Loggers are the objects that create log messages. When you produce a log message, you have to specify its criticality by using the function associated with the criticality level.The following are the criticalility levels (also known as logging levels), their numeric representations, and the functions that go with them:

  • Debug → 10 → debug()
  • Info → 20 → info()
  • Warning → 30 → warning()
  • Error → 40 → error()
  • Critical → 50 → critical()

A default logger object can be accessed and utilised without the requirement for any configuration. The app.logger object is exposed by every flask instance. If you're using blueprints, you'll need to use the current_app object, which is a proxy for the flask application instance.

Your app_name/routes/admin.py file

from flask import Blueprint, render_template, current_app

def create_blueprint():
    """Instantiating admin blueprint and returning it"""

    admin = Blueprint('admin', __name__, 
    template_folder='templates/admin', url_prefix='/admin')

    @admin.route('/panel',methods=['GET'])
    def panel():
        current_app.logger.info("Admin Panel Accessed")
        return render_template('panel.html')

    return admin

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The default logger, unfortunately, simply prints to the console. As a result, if you want to log to a file, you must create a new logger instance. The default logger will continue to log, but you can turn it off if you want:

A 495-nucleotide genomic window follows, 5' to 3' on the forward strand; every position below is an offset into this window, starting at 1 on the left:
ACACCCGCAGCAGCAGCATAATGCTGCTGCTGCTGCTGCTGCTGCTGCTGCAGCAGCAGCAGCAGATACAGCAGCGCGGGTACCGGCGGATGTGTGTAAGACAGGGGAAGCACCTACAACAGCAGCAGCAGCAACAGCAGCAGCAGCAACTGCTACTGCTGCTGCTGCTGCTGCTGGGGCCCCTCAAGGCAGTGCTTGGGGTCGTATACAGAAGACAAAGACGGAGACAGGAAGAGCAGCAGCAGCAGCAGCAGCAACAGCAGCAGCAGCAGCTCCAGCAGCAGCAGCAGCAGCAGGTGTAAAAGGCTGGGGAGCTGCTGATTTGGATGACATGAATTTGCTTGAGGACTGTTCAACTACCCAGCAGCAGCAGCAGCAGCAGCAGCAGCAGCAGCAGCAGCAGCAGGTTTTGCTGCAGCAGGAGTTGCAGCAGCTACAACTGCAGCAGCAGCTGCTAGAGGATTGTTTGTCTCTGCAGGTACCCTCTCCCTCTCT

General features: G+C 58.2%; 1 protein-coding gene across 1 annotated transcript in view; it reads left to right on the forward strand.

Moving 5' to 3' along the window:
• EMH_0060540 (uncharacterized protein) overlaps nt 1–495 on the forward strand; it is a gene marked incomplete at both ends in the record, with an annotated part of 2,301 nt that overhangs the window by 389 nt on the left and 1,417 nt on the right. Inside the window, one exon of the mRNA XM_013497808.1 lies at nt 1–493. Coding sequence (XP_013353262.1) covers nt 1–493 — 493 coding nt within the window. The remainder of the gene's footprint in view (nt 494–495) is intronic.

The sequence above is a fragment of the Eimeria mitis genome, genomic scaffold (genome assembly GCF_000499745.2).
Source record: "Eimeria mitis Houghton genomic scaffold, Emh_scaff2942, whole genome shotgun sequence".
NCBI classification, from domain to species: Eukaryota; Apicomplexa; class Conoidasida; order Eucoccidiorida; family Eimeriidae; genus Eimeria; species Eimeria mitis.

from flask.logging import default_handler
app.logger.removeHandler(default_handler)

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You can set the minimum criticality level of the messages that should be logged when configuring a new logger instance. All log messages with a criticality of this value or greater will be logged, while those with a criticality of less than this value will be ignored. This is handy in instances where you don't want
to delete log calls from your source code but still want to limit the number of log messages. You can increase the minimum log level of messages that are written to the log, such as ERROR messages and higher.

Handlers are the objects that route log messages to the appropriate location. A stream handler is the default handler, and it transmits log messages to the terminal. To route log messages to different destinations, you can build different handler objects.

  • A FileHandler is used to log to a file. A SMTPHandler is used to deliver log messages as email.

  • The FileHandler function accepts the location and name of the log file you wish to write to and creates a FileHandler object that sends log messages to that file.

  • In most cases, the logs folder is used to store files that execute during runtime (logs and database files). This folder must be added to your .gitignore file in order for version control to ignore it.


file_handler = logging.FileHandler('logs/application.log')